My family members are initiators of my coming to the centre. I was in grade 11 and used to smoke marijuana. My brother in-law (husband of the elder sister) did not like me for that and an opportunity came when I became violent after smoking and I was admitted in Chainama hospital for two weeks. When I got home the house of our late father had been sold and the agreement we had with my sisters about sharing the proceeds was not kept. So, in the exchange of bad words, my brother in-law went and obtained a detention order for me and that’s how I found myself back in Chainama.

When I was pushed in to Chainama my brother in-law and sister convinced the hospital to find a place for me and when the hospital mentioned Nsadzu they said that was the best place for me. After the decision was reached with the hospital to send me to Nsadzu, I stayed at the F ward in Chainama for three months before being taken to Nsadzu.

Residents (particularly male) only interacted with the community in a limited way, by fetching wood, water and harvesting crops – for which they apparently got paid. A resident told monitors this was hard work for many residents who were elderly. Residents were prohibited from drinking alcohol and smoking ‘dagga’ (marijuana).

Photo: Residents eating dinner at the Nsadzu settlement, 26 October 2012. ©MDAC and MHUNZA.Photo: Residents eating dinner at the Nsadzu settlement, 26 October 2012. © MDAC and MHUNZA.

All residents are on medication and seven of the eight residents monitors spoke to did not know the name of the drugs they were required to take. Staff accepted in principle that residents could decide about things such as food (the choices in this regard were not obvious to monitors) but for psychiatric medication staff were content to continue to override residents’ refusal to consent.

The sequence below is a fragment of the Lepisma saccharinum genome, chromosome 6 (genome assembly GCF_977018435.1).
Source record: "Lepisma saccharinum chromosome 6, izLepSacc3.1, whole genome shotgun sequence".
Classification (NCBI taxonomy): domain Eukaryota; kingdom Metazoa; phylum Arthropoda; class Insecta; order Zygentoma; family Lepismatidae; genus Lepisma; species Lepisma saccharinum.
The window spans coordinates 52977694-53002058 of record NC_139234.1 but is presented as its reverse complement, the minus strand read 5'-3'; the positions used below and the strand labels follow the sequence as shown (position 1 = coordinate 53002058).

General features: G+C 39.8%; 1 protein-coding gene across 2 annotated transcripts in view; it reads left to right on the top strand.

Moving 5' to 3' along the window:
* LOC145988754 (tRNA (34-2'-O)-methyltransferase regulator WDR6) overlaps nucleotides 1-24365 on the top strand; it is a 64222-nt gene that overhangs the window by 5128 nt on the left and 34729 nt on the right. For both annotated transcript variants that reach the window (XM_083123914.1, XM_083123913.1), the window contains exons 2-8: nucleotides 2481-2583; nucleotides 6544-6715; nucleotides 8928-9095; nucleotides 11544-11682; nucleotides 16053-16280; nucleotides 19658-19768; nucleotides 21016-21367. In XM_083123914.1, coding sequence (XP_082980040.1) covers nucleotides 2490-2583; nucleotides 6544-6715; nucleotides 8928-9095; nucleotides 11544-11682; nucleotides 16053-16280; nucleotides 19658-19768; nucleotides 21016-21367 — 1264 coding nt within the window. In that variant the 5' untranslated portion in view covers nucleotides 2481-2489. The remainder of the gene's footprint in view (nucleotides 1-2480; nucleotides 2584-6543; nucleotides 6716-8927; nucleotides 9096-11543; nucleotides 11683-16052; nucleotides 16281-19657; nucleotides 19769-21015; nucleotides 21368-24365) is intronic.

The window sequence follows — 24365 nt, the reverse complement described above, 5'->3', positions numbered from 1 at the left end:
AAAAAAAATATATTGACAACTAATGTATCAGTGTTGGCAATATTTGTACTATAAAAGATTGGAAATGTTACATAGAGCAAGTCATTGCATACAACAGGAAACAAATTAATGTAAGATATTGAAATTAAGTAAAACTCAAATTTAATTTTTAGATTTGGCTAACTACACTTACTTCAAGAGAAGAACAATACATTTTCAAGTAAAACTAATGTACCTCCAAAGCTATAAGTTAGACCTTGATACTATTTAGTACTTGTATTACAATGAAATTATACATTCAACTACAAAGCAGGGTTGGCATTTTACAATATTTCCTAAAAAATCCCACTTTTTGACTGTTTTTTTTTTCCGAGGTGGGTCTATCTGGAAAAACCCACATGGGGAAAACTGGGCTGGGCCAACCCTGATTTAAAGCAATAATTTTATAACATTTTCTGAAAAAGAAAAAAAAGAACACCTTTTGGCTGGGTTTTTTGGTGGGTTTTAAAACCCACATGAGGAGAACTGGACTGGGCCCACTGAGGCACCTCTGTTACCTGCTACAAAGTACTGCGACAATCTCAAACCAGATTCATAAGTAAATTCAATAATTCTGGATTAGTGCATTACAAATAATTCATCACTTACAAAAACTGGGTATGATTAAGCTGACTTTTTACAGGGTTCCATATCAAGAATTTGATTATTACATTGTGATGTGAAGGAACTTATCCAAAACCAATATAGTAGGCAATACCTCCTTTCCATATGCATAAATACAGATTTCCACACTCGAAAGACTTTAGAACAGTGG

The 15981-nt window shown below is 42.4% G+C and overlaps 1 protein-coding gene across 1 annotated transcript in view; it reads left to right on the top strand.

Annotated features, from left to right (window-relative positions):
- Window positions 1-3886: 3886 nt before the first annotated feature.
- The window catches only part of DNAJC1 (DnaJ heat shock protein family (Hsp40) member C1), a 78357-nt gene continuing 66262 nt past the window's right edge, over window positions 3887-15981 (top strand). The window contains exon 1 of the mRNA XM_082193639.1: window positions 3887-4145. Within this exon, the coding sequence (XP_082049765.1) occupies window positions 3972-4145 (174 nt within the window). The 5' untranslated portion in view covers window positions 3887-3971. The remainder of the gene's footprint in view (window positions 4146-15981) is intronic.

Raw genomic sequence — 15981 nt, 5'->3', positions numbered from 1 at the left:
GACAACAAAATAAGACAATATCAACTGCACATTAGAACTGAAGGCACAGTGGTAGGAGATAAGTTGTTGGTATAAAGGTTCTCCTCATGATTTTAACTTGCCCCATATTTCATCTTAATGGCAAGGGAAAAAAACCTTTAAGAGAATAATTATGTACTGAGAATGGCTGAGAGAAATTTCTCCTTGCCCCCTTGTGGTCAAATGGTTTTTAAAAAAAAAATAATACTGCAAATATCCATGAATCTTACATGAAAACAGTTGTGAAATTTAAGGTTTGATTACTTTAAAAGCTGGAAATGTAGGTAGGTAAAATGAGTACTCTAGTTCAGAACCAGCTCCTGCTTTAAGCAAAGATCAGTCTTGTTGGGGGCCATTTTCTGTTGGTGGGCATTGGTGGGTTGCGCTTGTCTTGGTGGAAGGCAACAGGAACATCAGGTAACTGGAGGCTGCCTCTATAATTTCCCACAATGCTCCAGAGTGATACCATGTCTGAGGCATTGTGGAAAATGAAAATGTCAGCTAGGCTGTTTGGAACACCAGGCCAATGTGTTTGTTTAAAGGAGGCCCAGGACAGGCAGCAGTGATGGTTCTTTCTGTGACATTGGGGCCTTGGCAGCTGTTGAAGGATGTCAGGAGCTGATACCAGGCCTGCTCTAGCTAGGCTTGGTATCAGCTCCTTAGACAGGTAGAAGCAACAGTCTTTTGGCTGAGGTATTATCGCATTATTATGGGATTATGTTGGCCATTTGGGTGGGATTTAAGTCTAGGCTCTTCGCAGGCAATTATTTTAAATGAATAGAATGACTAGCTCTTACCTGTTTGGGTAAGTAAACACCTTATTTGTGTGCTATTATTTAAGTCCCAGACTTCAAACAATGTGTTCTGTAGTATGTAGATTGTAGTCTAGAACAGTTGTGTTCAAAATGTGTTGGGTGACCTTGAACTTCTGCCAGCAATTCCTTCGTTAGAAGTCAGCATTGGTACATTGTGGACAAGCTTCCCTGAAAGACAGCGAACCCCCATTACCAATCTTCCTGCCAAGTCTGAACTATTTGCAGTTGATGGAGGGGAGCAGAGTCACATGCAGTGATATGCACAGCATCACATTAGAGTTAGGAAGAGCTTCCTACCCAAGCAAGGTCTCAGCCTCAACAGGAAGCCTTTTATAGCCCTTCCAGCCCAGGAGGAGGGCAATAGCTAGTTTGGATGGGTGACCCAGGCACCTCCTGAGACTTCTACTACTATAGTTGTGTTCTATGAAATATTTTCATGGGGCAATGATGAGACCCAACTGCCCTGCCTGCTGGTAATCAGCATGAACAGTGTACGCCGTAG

One of the female residents told monitors that she once had a relationship with a male resident who wanted to marry her. She became pregnant and was taken to the hospital where she was subjected to a forced abortion. Nurses told her to end her relationship. Staff confirmed this was the only pregnancy the settlement had ever had. The nurse in charge told monitors that, “residents must live like brothers and sisters since building relationship is not allowed in the centre”.

Residents complained about the food: cabbage and beans every day. The resident who used a wheelchair told monitors that he relied on other residents to bring him food because he could not physically access the place where the food was handed out. Sometimes residents forgot, and he was forced to stay hungry, he reported. Monitors saw a resident roasting a rat to eat before dinner. Another resident told monitors that he had been in the settlement for three months and in that time meat had only been served once.

The isolated and impoverished lives of residents at Nsadzu settlement are a serious concern. The conditions represent a serious breach of Zambia’s obligations under Article 19 of the CRPD, which sets out the right to live in the community for every person with a disability.

158 The three mental health ‘settlements’ were Nsadzu (Eastern Province), Litambya (Western Province) and Kawimbe (Northern Province).

159 There were 40 single male rooms and 24 single female rooms. Staff said that each room had capacity to accommodate two people if the number of residents increased